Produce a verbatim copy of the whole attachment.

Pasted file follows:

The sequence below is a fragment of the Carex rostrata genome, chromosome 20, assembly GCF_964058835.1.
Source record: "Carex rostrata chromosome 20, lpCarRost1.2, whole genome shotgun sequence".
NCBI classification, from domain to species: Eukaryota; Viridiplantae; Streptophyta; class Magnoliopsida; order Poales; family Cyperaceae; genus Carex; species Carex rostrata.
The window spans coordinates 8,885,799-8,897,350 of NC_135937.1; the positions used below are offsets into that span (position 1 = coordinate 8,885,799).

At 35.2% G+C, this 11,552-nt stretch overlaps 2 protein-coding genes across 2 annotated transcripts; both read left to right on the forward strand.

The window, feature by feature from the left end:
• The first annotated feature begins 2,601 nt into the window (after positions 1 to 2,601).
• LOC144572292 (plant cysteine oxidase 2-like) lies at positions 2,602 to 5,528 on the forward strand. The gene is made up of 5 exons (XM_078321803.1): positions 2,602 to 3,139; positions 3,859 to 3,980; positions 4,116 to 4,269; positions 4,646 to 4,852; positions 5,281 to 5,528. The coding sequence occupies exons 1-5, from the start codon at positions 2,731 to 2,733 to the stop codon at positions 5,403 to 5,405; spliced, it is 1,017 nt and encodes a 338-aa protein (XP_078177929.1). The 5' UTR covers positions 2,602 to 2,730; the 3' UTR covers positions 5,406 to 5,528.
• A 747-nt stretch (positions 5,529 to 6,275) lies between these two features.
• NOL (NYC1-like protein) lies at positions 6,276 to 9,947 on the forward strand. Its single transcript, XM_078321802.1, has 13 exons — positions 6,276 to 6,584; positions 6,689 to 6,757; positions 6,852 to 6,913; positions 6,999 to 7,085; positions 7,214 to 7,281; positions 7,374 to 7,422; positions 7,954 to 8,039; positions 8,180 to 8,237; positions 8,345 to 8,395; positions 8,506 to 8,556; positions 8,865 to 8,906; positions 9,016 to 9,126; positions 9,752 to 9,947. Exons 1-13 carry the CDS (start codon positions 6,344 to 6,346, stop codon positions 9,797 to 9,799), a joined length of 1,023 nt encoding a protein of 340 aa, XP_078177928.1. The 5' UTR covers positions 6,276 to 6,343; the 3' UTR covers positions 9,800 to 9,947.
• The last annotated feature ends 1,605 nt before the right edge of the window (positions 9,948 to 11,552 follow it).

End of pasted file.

The sequence below is a fragment of the Carex rostrata genome, chromosome 20, assembly GCF_964058835.1.
Source record: "Carex rostrata chromosome 20, lpCarRost1.2, whole genome shotgun sequence".
NCBI classification, from domain to species: Eukaryota; Viridiplantae; Streptophyta; class Magnoliopsida; order Poales; family Cyperaceae; genus Carex; species Carex rostrata.
The window spans coordinates 8,885,799-8,897,350 of NC_135937.1; the positions used below are offsets into that span (position 1 = coordinate 8,885,799).

At 35.2% G+C, this 11,552-nt stretch overlaps 2 protein-coding genes across 2 annotated transcripts; both read left to right on the forward strand.

The window, feature by feature from the left end:
• The first annotated feature begins 2,601 nt into the window (after positions 1 to 2,601).
• LOC144572292 (plant cysteine oxidase 2-like) lies at positions 2,602 to 5,528 on the forward strand. The gene is made up of 5 exons (XM_078321803.1): positions 2,602 to 3,139; positions 3,859 to 3,980; positions 4,116 to 4,269; positions 4,646 to 4,852; positions 5,281 to 5,528. The coding sequence occupies exons 1-5, from the start codon at positions 2,731 to 2,733 to the stop codon at positions 5,403 to 5,405; spliced, it is 1,017 nt and encodes a 338-aa protein (XP_078177929.1). The 5' UTR covers positions 2,602 to 2,730; the 3' UTR covers positions 5,406 to 5,528.
• A 747-nt stretch (positions 5,529 to 6,275) lies between these two features.
• NOL (NYC1-like protein) lies at positions 6,276 to 9,947 on the forward strand. Its single transcript, XM_078321802.1, has 13 exons — positions 6,276 to 6,584; positions 6,689 to 6,757; positions 6,852 to 6,913; positions 6,999 to 7,085; positions 7,214 to 7,281; positions 7,374 to 7,422; positions 7,954 to 8,039; positions 8,180 to 8,237; positions 8,345 to 8,395; positions 8,506 to 8,556; positions 8,865 to 8,906; positions 9,016 to 9,126; positions 9,752 to 9,947. Exons 1-13 carry the CDS (start codon positions 6,344 to 6,346, stop codon positions 9,797 to 9,799), a joined length of 1,023 nt encoding a protein of 340 aa, XP_078177928.1. The 5' UTR covers positions 6,276 to 6,343; the 3' UTR covers positions 9,800 to 9,947.
• The last annotated feature ends 1,605 nt before the right edge of the window (positions 9,948 to 11,552 follow it).